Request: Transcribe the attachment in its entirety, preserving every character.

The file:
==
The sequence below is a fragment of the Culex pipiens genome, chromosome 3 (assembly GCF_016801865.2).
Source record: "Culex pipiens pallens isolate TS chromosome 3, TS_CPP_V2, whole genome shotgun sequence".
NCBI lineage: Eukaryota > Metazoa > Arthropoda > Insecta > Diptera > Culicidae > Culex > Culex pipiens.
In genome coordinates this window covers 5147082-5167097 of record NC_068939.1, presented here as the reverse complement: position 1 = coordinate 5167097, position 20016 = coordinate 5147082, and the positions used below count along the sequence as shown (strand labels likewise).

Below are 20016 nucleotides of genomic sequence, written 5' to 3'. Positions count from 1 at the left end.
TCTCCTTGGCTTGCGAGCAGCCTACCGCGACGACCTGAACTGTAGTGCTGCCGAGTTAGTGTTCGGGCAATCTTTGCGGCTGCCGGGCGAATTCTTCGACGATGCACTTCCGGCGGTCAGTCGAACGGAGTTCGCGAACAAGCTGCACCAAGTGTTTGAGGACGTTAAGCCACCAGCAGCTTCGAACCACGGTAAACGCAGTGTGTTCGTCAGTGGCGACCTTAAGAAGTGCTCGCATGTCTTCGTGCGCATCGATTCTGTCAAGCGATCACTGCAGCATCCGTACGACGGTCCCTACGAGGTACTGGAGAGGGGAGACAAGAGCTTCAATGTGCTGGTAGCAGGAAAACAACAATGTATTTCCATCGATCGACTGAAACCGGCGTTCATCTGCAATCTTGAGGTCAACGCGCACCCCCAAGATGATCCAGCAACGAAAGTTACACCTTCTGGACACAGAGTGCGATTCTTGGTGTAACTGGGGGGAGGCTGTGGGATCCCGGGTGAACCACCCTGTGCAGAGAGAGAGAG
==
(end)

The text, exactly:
The sequence below is a fragment of the Culex pipiens genome, chromosome 3 (assembly GCF_016801865.2).
Source record: "Culex pipiens pallens isolate TS chromosome 3, TS_CPP_V2, whole genome shotgun sequence".
NCBI lineage: Eukaryota > Metazoa > Arthropoda > Insecta > Diptera > Culicidae > Culex > Culex pipiens.
In genome coordinates this window covers 5147082-5167097 of record NC_068939.1, presented here as the reverse complement: position 1 = coordinate 5167097, position 20016 = coordinate 5147082, and the positions used below count along the sequence as shown (strand labels likewise).

Below are 20016 nucleotides of genomic sequence, written 5' to 3'. Positions count from 1 at the left end.
TCTCCTTGGCTTGCGAGCAGCCTACCGCGACGACCTGAACTGTAGTGCTGCCGAGTTAGTGTTCGGGCAATCTTTGCGGCTGCCGGGCGAATTCTTCGACGATGCACTTCCGGCGGTCAGTCGAACGGAGTTCGCGAACAAGCTGCACCAAGTGTTTGAGGACGTTAAGCCACCAGCAGCTTCGAACCACGGTAAACGCAGTGTGTTCGTCAGTGGCGACCTTAAGAAGTGCTCGCATGTCTTCGTGCGCATCGATTCTGTCAAGCGATCACTGCAGCATCCGTACGACGGTCCCTACGAGGTACTGGAGAGGGGAGACAAGAGCTTCAATGTGCTGGTAGCAGGAAAACAACAATGTATTTCCATCGATCGACTGAAACCGGCGTTCATCTGCAATCTTGAGGTCAACGCGCACCCCCAAGATGATCCAGCAACGAAAGTTACACCTTCTGGACACAGAGTGCGATTCTTGGTGTAACTGGGGGGAGGCTGTGGGATCCCGGGTGAACCACCCTGTGCAGAGAGAGAGAG